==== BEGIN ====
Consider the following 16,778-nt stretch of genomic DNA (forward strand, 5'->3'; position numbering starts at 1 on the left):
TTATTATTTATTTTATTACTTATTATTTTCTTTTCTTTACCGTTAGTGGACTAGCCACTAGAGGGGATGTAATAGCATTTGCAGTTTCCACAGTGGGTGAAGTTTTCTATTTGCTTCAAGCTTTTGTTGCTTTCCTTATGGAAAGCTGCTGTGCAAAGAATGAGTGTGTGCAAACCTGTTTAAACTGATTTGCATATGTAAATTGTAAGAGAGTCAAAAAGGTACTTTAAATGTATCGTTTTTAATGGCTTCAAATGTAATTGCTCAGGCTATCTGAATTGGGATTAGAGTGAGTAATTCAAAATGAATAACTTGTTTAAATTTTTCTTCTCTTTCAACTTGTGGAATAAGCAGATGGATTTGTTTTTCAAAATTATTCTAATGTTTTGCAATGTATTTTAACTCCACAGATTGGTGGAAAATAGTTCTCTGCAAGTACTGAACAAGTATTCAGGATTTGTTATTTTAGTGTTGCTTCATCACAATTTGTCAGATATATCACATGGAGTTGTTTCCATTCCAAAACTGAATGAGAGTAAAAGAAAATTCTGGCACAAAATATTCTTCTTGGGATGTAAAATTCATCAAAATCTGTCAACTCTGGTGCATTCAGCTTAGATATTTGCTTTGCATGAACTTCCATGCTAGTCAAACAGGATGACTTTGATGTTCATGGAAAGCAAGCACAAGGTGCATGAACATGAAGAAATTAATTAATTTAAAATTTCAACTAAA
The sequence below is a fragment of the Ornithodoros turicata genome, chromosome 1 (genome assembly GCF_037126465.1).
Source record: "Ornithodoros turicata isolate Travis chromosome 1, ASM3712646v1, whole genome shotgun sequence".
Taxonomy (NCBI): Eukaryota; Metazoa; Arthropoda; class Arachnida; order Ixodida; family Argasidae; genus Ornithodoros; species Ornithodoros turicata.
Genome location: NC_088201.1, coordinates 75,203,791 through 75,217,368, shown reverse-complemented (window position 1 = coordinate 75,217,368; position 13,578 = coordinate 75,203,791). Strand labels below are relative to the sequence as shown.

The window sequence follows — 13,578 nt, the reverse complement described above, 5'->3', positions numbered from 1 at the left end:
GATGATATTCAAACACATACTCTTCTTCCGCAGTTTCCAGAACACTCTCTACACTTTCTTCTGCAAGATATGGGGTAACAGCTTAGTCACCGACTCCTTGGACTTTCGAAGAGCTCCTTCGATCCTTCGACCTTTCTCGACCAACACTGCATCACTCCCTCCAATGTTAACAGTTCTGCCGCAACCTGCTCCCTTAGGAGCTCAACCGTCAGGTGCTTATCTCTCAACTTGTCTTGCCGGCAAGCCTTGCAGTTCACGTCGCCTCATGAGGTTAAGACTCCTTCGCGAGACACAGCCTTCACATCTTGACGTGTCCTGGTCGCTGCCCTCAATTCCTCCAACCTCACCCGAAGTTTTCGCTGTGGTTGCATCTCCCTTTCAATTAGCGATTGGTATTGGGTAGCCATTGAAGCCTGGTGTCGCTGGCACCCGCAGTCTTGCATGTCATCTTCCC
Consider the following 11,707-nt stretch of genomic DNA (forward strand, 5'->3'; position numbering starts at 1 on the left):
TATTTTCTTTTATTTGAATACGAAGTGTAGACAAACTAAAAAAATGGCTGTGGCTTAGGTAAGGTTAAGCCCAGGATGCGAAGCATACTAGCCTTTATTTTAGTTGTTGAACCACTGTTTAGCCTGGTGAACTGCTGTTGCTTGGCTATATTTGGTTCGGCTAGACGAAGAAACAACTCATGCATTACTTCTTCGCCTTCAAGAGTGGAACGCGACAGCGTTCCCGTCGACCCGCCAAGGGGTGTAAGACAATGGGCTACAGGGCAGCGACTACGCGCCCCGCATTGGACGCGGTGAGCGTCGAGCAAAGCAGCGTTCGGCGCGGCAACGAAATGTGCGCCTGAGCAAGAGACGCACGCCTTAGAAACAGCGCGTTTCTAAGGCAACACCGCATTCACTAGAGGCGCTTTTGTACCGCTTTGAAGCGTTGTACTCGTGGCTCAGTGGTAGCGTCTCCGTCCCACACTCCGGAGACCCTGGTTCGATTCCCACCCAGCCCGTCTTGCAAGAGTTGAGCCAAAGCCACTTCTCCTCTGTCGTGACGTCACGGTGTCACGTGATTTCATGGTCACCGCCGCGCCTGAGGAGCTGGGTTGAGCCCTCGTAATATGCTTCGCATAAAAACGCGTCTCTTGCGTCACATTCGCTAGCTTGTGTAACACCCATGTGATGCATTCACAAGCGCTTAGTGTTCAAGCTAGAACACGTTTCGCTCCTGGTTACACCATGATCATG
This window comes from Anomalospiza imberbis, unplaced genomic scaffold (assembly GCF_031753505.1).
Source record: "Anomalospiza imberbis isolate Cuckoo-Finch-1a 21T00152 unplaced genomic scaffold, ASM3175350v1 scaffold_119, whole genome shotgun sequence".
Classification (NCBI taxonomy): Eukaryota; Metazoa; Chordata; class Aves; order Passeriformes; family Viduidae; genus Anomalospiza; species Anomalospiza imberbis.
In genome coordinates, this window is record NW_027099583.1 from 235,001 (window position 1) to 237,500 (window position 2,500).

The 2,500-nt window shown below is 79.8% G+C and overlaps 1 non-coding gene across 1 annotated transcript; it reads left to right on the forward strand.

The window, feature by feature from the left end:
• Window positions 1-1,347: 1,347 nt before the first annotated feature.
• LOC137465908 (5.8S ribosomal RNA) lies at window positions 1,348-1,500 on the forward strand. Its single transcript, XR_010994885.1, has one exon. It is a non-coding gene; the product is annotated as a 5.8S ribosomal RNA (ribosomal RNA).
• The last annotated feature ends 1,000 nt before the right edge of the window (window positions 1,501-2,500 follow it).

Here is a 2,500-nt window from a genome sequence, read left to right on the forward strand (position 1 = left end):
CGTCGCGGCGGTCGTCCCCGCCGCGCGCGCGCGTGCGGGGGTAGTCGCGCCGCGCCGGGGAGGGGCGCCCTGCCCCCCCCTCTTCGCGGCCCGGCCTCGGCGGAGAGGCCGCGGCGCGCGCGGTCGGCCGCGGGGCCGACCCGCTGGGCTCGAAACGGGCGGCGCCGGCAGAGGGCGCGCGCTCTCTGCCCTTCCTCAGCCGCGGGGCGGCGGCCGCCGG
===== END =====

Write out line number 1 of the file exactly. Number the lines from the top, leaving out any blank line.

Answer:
Consider the following 16,778-nt stretch of genomic DNA (forward strand, 5'->3'; position numbering starts at 1 on the left):